Require bug confirmation: possible 'times' method error

Hi all,

First time posting here. I’m a Ruby newbie, so apologies if this
question
sounds dumb.

I’ve found something I’m unable to explain. It’s either a ‘bug’ or a
confusing feature. See code below (taken from rubylearning.com):

"# p019mtdarry.rb

if you give return multiple parameters,

the method returns them in an array

The times method of the Integer class iterates block num times,

passing in values from zero to num-1

def mtdarry
10.times do |num|
square = num * num
return num, square if num > 5
end
end

using parallel assignment to collect the return value

num, square = mtdarry

puts num
puts square"

The output is meant to be as follows:

">ruby p019mtdarry.rb
6
36

Exit code: 0"


This is the output for the code above. However, if I change 10.times to
6.times, the ‘puts num’ output is 6, and the square output is blank.

The reason this is odd is, if the values for num go from 0 to 5, then
the
output of puts num should be 5. However, as the output of puts num is 6,
then the puts square output should be 36, but instead it is blank.

I’ve tested this on both Ruby 1.9.2 and 1.9.3 (p0). My question is,
should
I raise this as a bug or have I missed something in my program analysis?

Thanks,
Tom

I think you’re seeing expected behavior here.

A Ruby method will return the value of the last expression in the
method,
unless there is an earlier return statement.

In the interest of “teaching you to fish”, I’ll just ask a couple of
leading questions:

What happens if you use 5.times?

What happens if you use 7.times?

Does that help?

Randy

Hi Randy,

Thank you for your reply.

I have already tried 7.times, which fixes the issue, but that is not
relevant to the issue I raised.

Let’s remind ourselves of the most pertinent section of the code in
question:
return num, square if num > 5

At the last time when this code is encountered, num is equal to 6 (as is
displayed by the later ‘puts num’ statement output). The value for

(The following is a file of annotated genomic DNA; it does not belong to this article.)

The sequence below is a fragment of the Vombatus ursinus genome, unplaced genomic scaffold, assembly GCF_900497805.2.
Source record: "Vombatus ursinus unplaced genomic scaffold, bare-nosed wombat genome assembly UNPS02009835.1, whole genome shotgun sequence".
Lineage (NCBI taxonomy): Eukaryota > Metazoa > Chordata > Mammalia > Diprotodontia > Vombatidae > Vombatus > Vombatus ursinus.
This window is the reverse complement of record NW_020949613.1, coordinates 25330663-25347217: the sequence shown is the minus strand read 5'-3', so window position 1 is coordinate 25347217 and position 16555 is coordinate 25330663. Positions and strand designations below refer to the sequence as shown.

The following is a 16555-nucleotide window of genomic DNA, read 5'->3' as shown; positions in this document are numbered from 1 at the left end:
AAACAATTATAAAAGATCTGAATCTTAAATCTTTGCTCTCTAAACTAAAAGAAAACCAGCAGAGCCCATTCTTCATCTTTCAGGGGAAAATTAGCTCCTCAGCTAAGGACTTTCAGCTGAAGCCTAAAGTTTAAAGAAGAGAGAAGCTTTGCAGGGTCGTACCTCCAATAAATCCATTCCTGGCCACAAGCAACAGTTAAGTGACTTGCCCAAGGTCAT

square
is to be outputted if num is greater than 5. As 6 is greater than 5 then
the value for square should be returned (which will be 36 when num is
6).

So it doesn’t matter whether it’s fixed with 7.times, what matters is
what
happens when 6.times is used. What I’m trying to establish is whether
there
is a bug in the current Ruby implementation, and workarounds to edge
cases
like this will not help bugs to be fixed.

So, with this in mind, why does a value for square not get returned when
num = 6?

Thanks in advance for your advice,
Tom

You never hit your return statement (num is never > 5), so the method
just
returns the last thing it evaluated.

1.9.3-p0 :003 > 6.times {|n| puts n}
0
1
2
3
4
5
=> 6 #returns 6

Your method returns only 6.

Also, give people who help you over the internet the benefit of the
doubt.
I don’t think anyone was trying to waste your time :slight_smile:

Hi,

I realised what Randy was trying to say about 5 minutes after I stepped
away from my computer (I often think best away from it). Apologies for
being short with you Randy, I understand what you were trying to say
now.,
thank you for your help

Thank you to Ian and Matma for your explanations also.

Cheers,
Tom

2012/2/8 Bartosz Dziewoński [email protected]

No problem. I wasn’t trying to be cryptic, and maybe I’ve been helping
my
kids with their homework too much lately, but I wanted to give you some
hints that would lead you to discover the answer for yourself. I find I
learn better if I have to figure some things out for myself, as long as
I
don’t get frustrated by being stuck on something for too long.

Randy

Calling num.times{|i| …} counts from 0 to num-1, not from 1 to num.

Therefore, using 6 here will never trigger the condition (since 5 is
not greater than 5), the explicit return will not be used, and the
method will return the value of last expression. This expression is
the #times block, and #times returns the receiver (ie., the number it
was called on) - in this case, 6. Then the multiple assignment will
assign 6 to first variable, and nil to the second one.

– Matma R.

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